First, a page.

New York Rangers goaltender Henrik Lundqvist has been a superstar for years, but it took him seven seasons, including three previous nominations, to win the Vezina Trophy for the first time.
The award goes to the league’s best goaltender and that’s a particularly impressive distinction to earn this season. The NHL featured quite a few standout contenders in 2011-12, including fellow nominees Jonathan Quick of the Los Angeles Kings and Pekka Rinne of the Nashville Predators.
Lundqvist had a 1.97 GAA and .930 save percentage in 62 starts, which is almost identical to the 1.95 GAA and .929 save percentage Quick had in 69 games. Still, the NHL General Managers’ voting was not even close.
Lundqvist got 120 points to Quick’s 63. Rinne was a distant third with 42 points and Phoenix’s Mike Smith finished fourth with 35.
The Rangers goalie took his on-stage profanity in stride, joking that he – and the show’s producers – appreciated the delay. Like many other players, Lundqvist seemed taken aback by winning the award.
“I’m so happy right now; it means a lot to win,” Lundqvist said. “Like I said on stage, to be on that list with a couple of my heroes – with Patrick (Roy), Dominik (Hasek) and Marty (Brodeur) – it feels good. It’s been a goal and a dream of mine for a long time.”
One interesting note is that Lundqvist carried a lighter load this season compared to previous ones. He played 62 games this season after ranging between 68 and 73 during the last five. Lundqvist admitted the rest made a difference.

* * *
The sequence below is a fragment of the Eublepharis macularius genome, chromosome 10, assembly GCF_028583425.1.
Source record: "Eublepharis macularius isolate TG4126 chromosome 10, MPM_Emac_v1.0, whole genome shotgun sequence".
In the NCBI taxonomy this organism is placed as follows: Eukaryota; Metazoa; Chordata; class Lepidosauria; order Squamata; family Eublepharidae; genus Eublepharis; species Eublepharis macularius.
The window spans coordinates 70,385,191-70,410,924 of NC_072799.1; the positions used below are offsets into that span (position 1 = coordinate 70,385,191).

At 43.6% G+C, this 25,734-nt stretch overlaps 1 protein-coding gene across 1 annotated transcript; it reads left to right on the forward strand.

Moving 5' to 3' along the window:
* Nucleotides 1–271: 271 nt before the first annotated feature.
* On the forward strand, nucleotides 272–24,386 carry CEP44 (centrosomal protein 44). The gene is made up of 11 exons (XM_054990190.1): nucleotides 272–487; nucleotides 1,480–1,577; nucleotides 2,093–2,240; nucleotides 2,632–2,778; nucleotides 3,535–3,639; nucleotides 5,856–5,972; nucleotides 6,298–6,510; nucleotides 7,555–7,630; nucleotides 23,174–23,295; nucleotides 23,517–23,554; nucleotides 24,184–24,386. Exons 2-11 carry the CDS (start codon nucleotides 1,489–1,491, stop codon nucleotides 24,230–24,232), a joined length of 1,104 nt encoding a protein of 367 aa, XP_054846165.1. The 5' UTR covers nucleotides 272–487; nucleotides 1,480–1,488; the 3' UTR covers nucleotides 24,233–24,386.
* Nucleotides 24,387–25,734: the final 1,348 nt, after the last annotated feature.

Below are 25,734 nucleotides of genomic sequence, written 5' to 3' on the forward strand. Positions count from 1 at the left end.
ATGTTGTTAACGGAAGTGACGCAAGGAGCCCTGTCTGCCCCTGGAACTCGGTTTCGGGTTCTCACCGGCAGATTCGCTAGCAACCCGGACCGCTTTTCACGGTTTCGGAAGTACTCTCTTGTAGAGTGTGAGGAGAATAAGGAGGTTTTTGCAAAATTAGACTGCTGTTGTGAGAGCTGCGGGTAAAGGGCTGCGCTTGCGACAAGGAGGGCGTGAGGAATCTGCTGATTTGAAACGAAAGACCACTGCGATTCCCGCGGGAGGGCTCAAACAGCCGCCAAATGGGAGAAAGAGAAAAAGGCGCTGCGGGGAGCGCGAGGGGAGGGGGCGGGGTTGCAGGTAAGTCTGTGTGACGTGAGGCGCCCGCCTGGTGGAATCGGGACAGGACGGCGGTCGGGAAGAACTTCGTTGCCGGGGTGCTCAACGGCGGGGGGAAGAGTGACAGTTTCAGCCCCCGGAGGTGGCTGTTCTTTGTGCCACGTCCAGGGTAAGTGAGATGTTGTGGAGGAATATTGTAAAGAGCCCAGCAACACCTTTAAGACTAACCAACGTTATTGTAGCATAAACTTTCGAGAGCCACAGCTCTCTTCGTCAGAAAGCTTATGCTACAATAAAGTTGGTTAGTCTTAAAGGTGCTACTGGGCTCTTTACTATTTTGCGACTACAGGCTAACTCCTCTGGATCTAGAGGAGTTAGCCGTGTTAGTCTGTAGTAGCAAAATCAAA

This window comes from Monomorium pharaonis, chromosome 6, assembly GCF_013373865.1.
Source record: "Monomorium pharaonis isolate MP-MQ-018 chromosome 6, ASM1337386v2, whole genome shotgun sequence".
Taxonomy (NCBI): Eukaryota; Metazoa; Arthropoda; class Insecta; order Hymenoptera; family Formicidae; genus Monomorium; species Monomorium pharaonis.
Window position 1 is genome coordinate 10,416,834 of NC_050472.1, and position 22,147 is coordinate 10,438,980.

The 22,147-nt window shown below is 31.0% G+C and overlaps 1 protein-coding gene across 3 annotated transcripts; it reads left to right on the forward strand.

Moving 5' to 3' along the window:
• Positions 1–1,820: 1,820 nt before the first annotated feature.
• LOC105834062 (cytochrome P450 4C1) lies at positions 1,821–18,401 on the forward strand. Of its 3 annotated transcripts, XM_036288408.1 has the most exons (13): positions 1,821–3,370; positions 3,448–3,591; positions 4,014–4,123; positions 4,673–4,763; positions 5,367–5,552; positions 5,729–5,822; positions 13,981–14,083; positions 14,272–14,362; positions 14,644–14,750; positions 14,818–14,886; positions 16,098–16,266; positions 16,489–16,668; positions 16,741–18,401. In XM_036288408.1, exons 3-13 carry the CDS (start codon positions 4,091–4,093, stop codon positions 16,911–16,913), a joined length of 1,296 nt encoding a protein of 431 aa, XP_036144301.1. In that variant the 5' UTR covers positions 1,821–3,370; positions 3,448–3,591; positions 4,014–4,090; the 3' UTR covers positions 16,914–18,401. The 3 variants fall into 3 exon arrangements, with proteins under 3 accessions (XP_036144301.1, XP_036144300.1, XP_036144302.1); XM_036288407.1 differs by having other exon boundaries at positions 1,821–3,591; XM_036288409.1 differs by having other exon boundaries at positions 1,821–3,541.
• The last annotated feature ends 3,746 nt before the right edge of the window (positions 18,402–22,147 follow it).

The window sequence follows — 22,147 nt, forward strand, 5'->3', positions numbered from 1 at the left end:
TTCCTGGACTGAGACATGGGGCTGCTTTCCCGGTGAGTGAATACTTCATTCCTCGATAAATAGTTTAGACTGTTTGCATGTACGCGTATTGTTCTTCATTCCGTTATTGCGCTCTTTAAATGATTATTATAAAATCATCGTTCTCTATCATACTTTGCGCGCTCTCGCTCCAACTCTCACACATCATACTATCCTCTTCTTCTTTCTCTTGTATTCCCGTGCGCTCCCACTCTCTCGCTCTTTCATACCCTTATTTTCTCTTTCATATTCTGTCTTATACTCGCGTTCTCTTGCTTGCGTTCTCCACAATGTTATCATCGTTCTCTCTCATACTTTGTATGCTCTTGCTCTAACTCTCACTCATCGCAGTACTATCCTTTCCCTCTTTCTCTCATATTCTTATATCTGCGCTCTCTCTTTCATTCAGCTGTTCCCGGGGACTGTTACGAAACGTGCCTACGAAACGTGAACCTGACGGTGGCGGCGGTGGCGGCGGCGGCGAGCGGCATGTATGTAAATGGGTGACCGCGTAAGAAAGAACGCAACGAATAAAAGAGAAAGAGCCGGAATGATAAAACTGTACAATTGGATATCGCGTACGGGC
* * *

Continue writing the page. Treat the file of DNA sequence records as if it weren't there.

“It helped a lot,” Lundqvist said. “I could practice harder and push myself … Going into the playoffs with a lot of energy definitely helped.”
2006 – Miikka Kiprusoff
2007-08 – Martin Brodeur
2009 – Tim Thomas
2010 – Ryan Miller
2011 – Tim Thomas
Holland is a solid player, generating 27 points in 65 games with Toronto last season. He’s a nice enough piece, but with the Maple Leafs in rebuild mode, they’re not exactly anxious to pay supporting cast members more than necessary.
With such a context in mind, it should be intriguing to see how much either side will budge.
At the moment, the Maple Leafs seem to hold the advantage.
Report: Flyers, Schenn disagree on money, term with arbitration looming
It sounds like the Philadelphia Flyers have some work to do if they hope to avoid an arbitration hearing with Brayden Schenn.
The session would take place on Monday, so the clock is ticking.
While the differences in opinion aren’t outright enormous, the Flyers still need to clean up their cap situation, so every $1 million counts. That – plus the length of a deal – seem to be the issue for the 24-year-old forward and the Flyers, according to Sportsnet’s Elliotte Friedman:
Brayden Schenn arb: PHI: $4.25M year 1 and just under $4.37 year 2. Player ask: $5.5M for one year
With the Flyers aiming for a two-year agreement while Schenn just wants one, it’s not quite as simple as merely saying “split the difference.”
Then again, that general logic could prove helpful. Perhaps the best path to a deal would be for the Flyers to edge closer to $5.5 million while convincing Schenn to sign for two years rather than one?
Of course, the Flyers could also offer Schenn more security in exchange for giving up some UFA years:
To be clear, those reported numbers are what was submitted to arbitrator. Doesn't mean they can't settle for longer term before Monday.
When the adrenaline wears off after a big hit or violent fight, fans will want to see results on the scoreboard and in the standings. It remains to be seen if the Oilers truly made strides in that regard during a summer of change.
On the bright side, their wunderkind star and expensive new addition are at least on the same page.